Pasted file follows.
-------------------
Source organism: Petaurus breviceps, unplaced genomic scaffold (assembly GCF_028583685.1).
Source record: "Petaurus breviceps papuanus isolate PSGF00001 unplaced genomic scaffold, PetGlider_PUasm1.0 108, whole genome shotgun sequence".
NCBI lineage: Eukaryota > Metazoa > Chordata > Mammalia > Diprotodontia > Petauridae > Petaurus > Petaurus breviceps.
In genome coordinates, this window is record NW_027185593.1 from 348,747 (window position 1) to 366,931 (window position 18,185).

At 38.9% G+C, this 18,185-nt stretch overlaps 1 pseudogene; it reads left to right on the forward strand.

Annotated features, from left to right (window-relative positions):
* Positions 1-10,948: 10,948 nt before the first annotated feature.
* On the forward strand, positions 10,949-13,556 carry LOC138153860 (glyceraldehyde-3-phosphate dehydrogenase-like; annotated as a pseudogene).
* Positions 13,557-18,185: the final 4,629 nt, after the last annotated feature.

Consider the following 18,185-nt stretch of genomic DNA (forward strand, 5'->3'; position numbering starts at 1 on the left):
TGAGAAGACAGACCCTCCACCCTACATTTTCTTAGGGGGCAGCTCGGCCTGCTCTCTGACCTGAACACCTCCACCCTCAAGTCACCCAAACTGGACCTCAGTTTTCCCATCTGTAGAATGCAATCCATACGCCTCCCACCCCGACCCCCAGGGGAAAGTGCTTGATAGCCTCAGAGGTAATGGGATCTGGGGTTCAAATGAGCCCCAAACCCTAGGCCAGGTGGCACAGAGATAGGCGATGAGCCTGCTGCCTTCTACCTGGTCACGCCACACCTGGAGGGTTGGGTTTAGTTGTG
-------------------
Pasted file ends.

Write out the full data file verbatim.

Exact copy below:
Source organism: Petaurus breviceps, unplaced genomic scaffold (assembly GCF_028583685.1).
Source record: "Petaurus breviceps papuanus isolate PSGF00001 unplaced genomic scaffold, PetGlider_PUasm1.0 108, whole genome shotgun sequence".
NCBI lineage: Eukaryota > Metazoa > Chordata > Mammalia > Diprotodontia > Petauridae > Petaurus > Petaurus breviceps.
In genome coordinates, this window is record NW_027185593.1 from 348,747 (window position 1) to 366,931 (window position 18,185).

At 38.9% G+C, this 18,185-nt stretch overlaps 1 pseudogene; it reads left to right on the forward strand.

Annotated features, from left to right (window-relative positions):
* Positions 1-10,948: 10,948 nt before the first annotated feature.
* On the forward strand, positions 10,949-13,556 carry LOC138153860 (glyceraldehyde-3-phosphate dehydrogenase-like; annotated as a pseudogene).
* Positions 13,557-18,185: the final 4,629 nt, after the last annotated feature.

Consider the following 18,185-nt stretch of genomic DNA (forward strand, 5'->3'; position numbering starts at 1 on the left):
TGAGAAGACAGACCCTCCACCCTACATTTTCTTAGGGGGCAGCTCGGCCTGCTCTCTGACCTGAACACCTCCACCCTCAAGTCACCCAAACTGGACCTCAGTTTTCCCATCTGTAGAATGCAATCCATACGCCTCCCACCCCGACCCCCAGGGGAAAGTGCTTGATAGCCTCAGAGGTAATGGGATCTGGGGTTCAAATGAGCCCCAAACCCTAGGCCAGGTGGCACAGAGATAGGCGATGAGCCTGCTGCCTTCTACCTGGTCACGCCACACCTGGAGGGTTGGGTTTAGTTGTG